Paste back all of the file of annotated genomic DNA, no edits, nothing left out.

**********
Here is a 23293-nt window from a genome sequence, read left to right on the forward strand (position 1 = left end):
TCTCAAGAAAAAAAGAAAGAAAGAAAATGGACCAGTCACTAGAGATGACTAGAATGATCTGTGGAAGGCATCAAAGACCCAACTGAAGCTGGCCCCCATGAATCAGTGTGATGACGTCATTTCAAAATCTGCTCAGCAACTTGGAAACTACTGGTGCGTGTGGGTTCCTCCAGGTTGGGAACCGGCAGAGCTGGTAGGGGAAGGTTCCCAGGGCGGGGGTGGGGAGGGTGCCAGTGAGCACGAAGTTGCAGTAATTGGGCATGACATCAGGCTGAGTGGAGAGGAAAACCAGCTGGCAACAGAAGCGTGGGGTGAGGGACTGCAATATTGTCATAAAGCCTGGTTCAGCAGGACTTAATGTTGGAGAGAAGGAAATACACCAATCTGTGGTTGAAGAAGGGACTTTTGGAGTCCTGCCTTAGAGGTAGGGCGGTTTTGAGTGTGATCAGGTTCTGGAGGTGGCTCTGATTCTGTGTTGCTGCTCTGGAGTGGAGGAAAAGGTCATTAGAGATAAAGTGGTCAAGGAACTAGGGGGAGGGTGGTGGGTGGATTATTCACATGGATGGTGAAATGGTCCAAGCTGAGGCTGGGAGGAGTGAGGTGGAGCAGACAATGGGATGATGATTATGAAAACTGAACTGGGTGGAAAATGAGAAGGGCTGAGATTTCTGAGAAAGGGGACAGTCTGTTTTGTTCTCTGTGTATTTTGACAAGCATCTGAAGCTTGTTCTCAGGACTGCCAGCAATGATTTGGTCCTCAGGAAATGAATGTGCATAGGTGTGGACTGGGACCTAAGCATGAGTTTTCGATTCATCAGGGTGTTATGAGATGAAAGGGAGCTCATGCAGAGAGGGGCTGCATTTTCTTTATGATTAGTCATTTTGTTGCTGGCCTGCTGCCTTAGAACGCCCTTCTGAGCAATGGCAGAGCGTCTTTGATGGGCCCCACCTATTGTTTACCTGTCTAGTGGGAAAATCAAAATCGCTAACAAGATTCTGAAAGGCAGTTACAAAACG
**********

Here is a 23293-nt window from a genome sequence, read left to right on the forward strand (position 1 = left end):
TCTCAAGAAAAAAAGAAAGAAAGAAAATGGACCAGTCACTAGAGATGACTAGAATGATCTGTGGAAGGCATCAAAGACCCAACTGAAGCTGGCCCCCATGAATCAGTGTGATGACGTCATTTCAAAATCTGCTCAGCAACTTGGAAACTACTGGTGCGTGTGGGTTCCTCCAGGTTGGGAACCGGCAGAGCTGGTAGGGGAAGGTTCCCAGGGCGGGGGTGGGGAGGGTGCCAGTGAGCACGAAGTTGCAGTAATTGGGCATGACATCAGGCTGAGTGGAGAGGAAAACCAGCTGGCAACAGAAGCGTGGGGTGAGGGACTGCAATATTGTCATAAAGCCTGGTTCAGCAGGACTTAATGTTGGAGAGAAGGAAATACACCAATCTGTGGTTGAAGAAGGGACTTTTGGAGTCCTGCCTTAGAGGTAGGGCGGTTTTGAGTGTGATCAGGTTCTGGAGGTGGCTCTGATTCTGTGTTGCTGCTCTGGAGTGGAGGAAAAGGTCATTAGAGATAAAGTGGTCAAGGAACTAGGGGGAGGGTGGTGGGTGGATTATTCACATGGATGGTGAAATGGTCCAAGCTGAGGCTGGGAGGAGTGAGGTGGAGCAGACAATGGGATGATGATTATGAAAACTGAACTGGGTGGAAAATGAGAAGGGCTGAGATTTCTGAGAAAGGGGACAGTCTGTTTTGTTCTCTGTGTATTTTGACAAGCATCTGAAGCTTGTTCTCAGGACTGCCAGCAATGATTTGGTCCTCAGGAAATGAATGTGCATAGGTGTGGACTGGGACCTAAGCATGAGTTTTCGATTCATCAGGGTGTTATGAGATGAAAGGGAGCTCATGCAGAGAGGGGCTGCATTTTCTTTATGATTAGTCATTTTGTTGCTGGCCTGCTGCCTTAGAACGCCCTTCTGAGCAATGGCAGAGCGTCTTTGATGGGCCCCACCTATTGTTTACCTGTCTAGTGGGAAAATCAAAATCGCTAACAAGATTCTGAAAGGCAGTTACAAAACG